Emotional Intelligence Boosts Sales Training Success

Emotional Intelligence Boosts Sales Training Success

Georgia was a 30-something sales success. She had one of the highest revenue territories at her company – always exceeding her quota. She was also the office darling. Georgia hobnobbed with corporate executives visiting from the home office and her inside sales staff would do anything for her. She mentored others on the sales team and always secured key meetings with prospects and clients. Interestingly, Georgia never graduated from college in an environment where some of the sales staff actually had MBAs. She was technically savvy – but certainly not a guru by any standards. Year after year, however, the company could always count on her stellar performance.

Throughout my decades of selling and sales coaching I’ve come across many people like Georgie, whose achievements couldn’t be easily explained by others on the team. They couldn’t quite put their finger on the secret to success. There were sales reps that were more technically competent, those who adhered to the established sales process with life or death precision and those who scored off the charts on the likeability scale.  Most fell back on the reasoning that the sales star had “the best accounts” or “a better territory” – even attributing success to pure luck. Truth is, none of these explained the overriding reason for Georgia’s success.

Sales success depends to a significant degree on emotional intelligence (“EQ” or “EI”). In fact, studies show it’s a better predictor than IQ for success in general.  As a result, it’s the sales professional who situationally understands what to say, and when and how to say it who connects with others to get things done. They are aware and harness their emotions for successful social relationships and results. Sales training departments are finally coming around to the realization that EI needs to be a critical area of development. Sales reps with emotional intelligence:

  • Are confident and aware
  • Communicate constructively
  • Appreciate others in a way that creates mutually satisfying relationships
  • See things as they are in order to pro-actively problem solve
  • Adapt their thoughts, attitudes and behaviors to the situation at hand

Companies are only now beginning to include emotional intelligence competencies in their sales training – alongside technical expertise and sales process learning. Because EI, like IQ, is specific to individuals, development needs vary. Validated and reliable individual assessments based on personality psychology are available. The results may be debriefed for individual development plans and as a group. Below are some of the skill gaps to focus on.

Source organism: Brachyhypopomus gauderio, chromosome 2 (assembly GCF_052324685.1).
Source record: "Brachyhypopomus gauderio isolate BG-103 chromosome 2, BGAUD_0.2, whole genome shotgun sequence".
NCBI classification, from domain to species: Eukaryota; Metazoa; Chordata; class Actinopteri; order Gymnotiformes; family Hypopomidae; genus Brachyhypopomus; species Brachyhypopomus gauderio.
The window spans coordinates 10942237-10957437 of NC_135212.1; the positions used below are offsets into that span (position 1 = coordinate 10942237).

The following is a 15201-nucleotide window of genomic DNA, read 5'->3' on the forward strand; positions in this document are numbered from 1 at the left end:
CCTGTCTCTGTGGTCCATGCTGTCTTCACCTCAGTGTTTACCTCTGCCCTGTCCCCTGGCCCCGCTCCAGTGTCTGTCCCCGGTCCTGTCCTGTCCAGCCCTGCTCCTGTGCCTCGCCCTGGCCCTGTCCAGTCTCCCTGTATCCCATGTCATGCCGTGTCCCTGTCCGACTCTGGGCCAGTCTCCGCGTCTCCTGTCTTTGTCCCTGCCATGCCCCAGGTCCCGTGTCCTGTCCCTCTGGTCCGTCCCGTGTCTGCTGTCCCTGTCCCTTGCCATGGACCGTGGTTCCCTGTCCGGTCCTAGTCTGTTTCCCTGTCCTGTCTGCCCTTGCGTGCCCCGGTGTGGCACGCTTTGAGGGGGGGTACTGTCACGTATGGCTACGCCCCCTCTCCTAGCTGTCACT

• Assertiveness to ask questions and “challenge” the customer’s assumptions
  • Empathy for the customer and your organization’s back office needs to create better timed strategies
  • Reality testing to regroup when the tide shifts
  • Independence to foster more self-starting behaviors
  • Social responsibility to better understand the impact the solution has for the customer
  • Impulse control to be more proactive than reactive
  • Flexibility to adapt to changes and stress in the sales process
  • Optimism for maintaining a positive outlook in the face of setbacks

Others emotional intelligence areas ripe for development might involve self-improvement, self-awareness, emotional expression, relationship building, problem solving and stress tolerance.

Right now emotional intelligence development is in the very earliest stages for most sales departments. However, integrating this training with consultative selling skill and product training yields enormous gains competitively. You’ll have sales people who are resourceful (you don’t always need to have the answer, but know where to find it!), able to self-manage, engage prospects more successfully and be more engaged employees with higher rates of job satisfaction.

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